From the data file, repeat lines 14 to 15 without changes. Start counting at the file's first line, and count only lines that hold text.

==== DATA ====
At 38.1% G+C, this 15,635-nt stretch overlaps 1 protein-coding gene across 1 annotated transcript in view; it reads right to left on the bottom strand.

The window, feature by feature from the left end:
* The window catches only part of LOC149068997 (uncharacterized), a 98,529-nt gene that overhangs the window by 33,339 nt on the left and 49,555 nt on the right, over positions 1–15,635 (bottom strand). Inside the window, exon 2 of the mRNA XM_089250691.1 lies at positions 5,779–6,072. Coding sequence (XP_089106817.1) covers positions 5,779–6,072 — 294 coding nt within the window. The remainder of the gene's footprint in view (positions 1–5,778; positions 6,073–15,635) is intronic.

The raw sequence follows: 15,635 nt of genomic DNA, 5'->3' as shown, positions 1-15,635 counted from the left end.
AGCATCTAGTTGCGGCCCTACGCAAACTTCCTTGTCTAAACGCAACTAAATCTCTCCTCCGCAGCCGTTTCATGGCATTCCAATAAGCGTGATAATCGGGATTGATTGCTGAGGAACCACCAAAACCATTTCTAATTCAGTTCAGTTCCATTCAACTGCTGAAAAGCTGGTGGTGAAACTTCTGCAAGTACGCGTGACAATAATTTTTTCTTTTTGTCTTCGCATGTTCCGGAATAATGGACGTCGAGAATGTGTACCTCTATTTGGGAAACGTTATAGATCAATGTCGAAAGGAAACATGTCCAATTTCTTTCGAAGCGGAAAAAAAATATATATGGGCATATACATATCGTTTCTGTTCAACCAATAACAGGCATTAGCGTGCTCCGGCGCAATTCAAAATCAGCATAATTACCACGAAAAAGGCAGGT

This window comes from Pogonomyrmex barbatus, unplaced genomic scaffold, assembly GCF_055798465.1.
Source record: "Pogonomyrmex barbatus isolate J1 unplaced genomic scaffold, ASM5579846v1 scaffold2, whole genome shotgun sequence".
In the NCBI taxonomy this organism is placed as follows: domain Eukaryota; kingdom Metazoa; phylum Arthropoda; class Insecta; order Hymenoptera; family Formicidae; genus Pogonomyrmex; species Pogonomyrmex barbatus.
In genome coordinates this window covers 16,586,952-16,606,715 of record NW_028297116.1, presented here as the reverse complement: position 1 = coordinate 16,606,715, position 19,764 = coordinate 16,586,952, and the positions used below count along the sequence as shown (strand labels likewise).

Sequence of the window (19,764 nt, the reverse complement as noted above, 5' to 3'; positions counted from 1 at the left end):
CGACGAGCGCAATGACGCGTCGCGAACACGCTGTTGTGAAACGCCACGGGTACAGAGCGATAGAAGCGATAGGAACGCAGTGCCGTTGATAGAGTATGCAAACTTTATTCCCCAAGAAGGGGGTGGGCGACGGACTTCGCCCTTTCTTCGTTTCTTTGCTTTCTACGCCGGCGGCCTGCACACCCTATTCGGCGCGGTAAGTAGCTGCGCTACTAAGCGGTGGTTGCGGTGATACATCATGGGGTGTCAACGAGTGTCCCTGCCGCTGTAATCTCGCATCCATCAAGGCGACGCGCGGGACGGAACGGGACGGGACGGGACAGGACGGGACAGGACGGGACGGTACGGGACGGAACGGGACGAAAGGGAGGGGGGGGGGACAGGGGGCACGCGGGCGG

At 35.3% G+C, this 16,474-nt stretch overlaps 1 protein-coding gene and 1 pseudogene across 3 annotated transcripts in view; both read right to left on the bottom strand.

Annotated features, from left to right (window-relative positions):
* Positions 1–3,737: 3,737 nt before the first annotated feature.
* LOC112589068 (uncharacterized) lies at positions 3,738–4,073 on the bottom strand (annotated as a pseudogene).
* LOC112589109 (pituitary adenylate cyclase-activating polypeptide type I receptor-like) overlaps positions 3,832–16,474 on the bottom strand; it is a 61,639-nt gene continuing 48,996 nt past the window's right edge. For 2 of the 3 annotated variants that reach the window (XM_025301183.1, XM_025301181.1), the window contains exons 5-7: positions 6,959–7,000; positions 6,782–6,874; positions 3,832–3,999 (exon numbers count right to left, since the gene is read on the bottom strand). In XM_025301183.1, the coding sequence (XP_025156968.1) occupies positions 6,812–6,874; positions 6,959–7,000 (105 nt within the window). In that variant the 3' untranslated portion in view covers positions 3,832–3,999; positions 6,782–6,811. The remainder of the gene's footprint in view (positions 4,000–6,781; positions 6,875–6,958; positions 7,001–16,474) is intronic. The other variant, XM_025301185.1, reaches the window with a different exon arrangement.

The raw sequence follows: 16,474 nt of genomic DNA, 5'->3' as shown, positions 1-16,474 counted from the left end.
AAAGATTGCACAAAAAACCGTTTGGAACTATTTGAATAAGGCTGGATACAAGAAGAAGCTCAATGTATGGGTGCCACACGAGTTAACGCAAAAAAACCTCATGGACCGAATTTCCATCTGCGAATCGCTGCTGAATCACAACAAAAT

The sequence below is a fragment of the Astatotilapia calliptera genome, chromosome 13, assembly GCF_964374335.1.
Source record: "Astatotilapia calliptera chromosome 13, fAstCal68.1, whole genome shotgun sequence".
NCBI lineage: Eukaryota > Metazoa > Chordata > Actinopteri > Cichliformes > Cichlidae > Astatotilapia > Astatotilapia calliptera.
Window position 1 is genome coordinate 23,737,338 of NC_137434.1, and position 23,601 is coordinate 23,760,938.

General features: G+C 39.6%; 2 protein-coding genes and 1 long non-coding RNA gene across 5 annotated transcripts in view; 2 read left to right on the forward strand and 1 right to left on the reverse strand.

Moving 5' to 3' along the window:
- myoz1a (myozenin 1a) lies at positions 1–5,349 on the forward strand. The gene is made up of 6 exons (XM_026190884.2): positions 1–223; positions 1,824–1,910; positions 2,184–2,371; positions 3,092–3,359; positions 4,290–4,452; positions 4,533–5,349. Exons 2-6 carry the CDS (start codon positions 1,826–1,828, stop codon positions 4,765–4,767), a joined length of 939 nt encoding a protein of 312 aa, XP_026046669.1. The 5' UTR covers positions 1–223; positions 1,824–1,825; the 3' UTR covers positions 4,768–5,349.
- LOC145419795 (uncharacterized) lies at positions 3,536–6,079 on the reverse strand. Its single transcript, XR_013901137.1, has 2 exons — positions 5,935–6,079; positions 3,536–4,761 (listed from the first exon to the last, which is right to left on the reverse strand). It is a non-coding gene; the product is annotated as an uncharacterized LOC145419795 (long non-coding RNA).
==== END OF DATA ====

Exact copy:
* Positions 1–3,737: 3,737 nt before the first annotated feature.
* LOC112589068 (uncharacterized) lies at positions 3,738–4,073 on the bottom strand (annotated as a pseudogene).